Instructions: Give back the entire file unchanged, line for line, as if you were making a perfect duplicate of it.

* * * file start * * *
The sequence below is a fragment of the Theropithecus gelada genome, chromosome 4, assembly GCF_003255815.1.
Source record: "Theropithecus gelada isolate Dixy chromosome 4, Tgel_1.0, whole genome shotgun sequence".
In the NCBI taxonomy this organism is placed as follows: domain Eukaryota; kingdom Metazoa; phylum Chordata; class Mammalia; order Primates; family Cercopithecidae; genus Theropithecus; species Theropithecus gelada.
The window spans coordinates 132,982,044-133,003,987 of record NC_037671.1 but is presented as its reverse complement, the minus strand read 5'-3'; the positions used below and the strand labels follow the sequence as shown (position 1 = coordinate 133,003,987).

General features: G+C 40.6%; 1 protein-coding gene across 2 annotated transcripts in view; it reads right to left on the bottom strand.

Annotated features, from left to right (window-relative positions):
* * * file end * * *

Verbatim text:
The sequence below is a fragment of the Theropithecus gelada genome, chromosome 4, assembly GCF_003255815.1.
Source record: "Theropithecus gelada isolate Dixy chromosome 4, Tgel_1.0, whole genome shotgun sequence".
In the NCBI taxonomy this organism is placed as follows: domain Eukaryota; kingdom Metazoa; phylum Chordata; class Mammalia; order Primates; family Cercopithecidae; genus Theropithecus; species Theropithecus gelada.
The window spans coordinates 132,982,044-133,003,987 of record NC_037671.1 but is presented as its reverse complement, the minus strand read 5'-3'; the positions used below and the strand labels follow the sequence as shown (position 1 = coordinate 133,003,987).

General features: G+C 40.6%; 1 protein-coding gene across 2 annotated transcripts in view; it reads right to left on the bottom strand.

Annotated features, from left to right (window-relative positions):